My tots had a brilliant time exploring the wonders of the garden:

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We inadvertently took a wrong turn on our way to the lake and ended up taking a rather long hike.  The climb back up the hill from the lake is very steep, just FYI.  My two were knackered from all the hill climbing and exploring, so we didn’t get to see all the gardens before they needed to head home for a nap.  Parts of the gardens are buggy accessible, but if you have a wee one you’d be better off with a front/back pack.  Due to the gardens being situated on a very hilly site, only parts of Paloma Gardens are wheelchair accessible.

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We’re already planning our next visit.

Thanks Clive and Nicki!

 

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Free things to do in Whanganui: Titoki Wetland (local content)

Just on the Tawhero/Castlecliff border lies a hidden gem waiting to be discovered by gaggle of tiny explorers: Titoki Wetland.  I don’t know why this place isn’t to be found in any ‘what to do in Whanganui‘ blurb because these wetlands are a great place to take your kids as soon as they can walk.

Titoki Wetlands entrance on Titoki St, Tawhero/Castlecliff

Titoki Wetlands entrance on Titoki St, Tawhero/Castlecliff

The entrance to Titoki Wetland is located on Titoki St, and was developed into an area for all to enjoy by the residents of Titoki Street and the Whanganui District Council.  I had no idea this place existed until we drove past it a few weeks ago when I accompanied some friends who were looking to buy a house in that area.  I filed it away as a ‘thing to possibly do with my toddler’, et voila!  Today was the day.

The wetland is not huge, about the size of a couple of generous paddocks.  Sausage and I had loads of fun and I’m sure we will come back many, many times as she gets older to look at the different foliage, bugs and to stomp on the boardwalk like the Billy Goats Gruff.

Here we go stomping, stomping, stomping...

Here we go stomping, stomping, stomping…

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The boardwalk goes off in a loop around the wetlands and is in definite need of repair.  It looks like a giant stomped a little too hard on several boards as they are very broken.  However, Sausage is fairly deft on her feet so the broken boards weren’t a hindrance to her fun (I must ring the Council though…).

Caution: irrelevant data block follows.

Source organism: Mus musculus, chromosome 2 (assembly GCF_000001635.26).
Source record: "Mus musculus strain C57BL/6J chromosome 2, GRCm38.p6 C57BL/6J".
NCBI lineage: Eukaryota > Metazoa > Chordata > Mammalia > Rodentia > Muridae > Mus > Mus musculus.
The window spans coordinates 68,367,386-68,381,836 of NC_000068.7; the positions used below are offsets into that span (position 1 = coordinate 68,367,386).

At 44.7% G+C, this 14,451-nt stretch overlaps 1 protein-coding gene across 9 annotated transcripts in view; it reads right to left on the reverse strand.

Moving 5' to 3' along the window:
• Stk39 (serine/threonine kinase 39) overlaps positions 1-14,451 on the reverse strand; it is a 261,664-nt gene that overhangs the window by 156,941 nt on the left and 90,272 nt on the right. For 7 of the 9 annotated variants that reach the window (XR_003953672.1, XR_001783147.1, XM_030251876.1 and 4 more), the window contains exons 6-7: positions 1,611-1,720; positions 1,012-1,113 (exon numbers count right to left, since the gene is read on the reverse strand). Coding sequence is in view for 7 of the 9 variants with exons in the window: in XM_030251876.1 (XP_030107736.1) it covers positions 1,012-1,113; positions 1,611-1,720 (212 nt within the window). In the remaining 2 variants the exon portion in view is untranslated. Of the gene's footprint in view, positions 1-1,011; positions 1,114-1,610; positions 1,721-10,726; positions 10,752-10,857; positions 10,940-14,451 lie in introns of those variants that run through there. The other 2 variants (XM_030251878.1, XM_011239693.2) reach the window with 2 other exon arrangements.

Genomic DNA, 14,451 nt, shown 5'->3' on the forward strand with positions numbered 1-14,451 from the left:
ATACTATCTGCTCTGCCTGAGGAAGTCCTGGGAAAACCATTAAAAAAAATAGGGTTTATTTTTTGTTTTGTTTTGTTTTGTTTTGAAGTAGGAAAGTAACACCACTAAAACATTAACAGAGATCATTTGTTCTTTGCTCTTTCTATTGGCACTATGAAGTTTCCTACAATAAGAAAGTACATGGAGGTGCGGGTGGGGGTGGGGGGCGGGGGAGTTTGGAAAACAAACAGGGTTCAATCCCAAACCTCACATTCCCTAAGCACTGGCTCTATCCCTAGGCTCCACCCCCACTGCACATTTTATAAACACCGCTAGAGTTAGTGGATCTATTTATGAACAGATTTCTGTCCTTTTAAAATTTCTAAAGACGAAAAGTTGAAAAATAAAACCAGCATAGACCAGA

Because of its small size the wetland is perfect to take very young children to.  There’s no chance they will get tired or lost walking around.  I’m sure it gets boggy in Winter, but at other times the boardwalk isn’t necessary.  You don’t have to worry about your tot falling off the edge into water because the boardwalk is almost entirely surrounded by grass.  We went ‘off piste’ and had no trouble at all.

Look Mum, no boardwalk!

Look Mum, no boardwalk! 

The wetland is teeming with wildlife and filled with all the interesting plants that just love swampy ground.  Sausage spent ages touching the ‘spiky’ flax and bracken, and went home clutching an array of flowers in her little fist.DSCN9591

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There is a pond (although hard for little ones to see over the foliage) which had several water birds taking a dip.

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And when you’re done exploring, there’s even a picnic table to rest on and recover.

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Pros: 

  • Quiet and peaceful
  • A really different environment for kids to explore in all seasons
  • Reasonably safe for those new to walking
  • Should keep toddlers and primary school aged kids quite happy

Cons:

  • Broken boards are a bit of a hazard
  • Probably not exciting enough for 10 years +

 

 

Tots in Tawhero rating: 9/10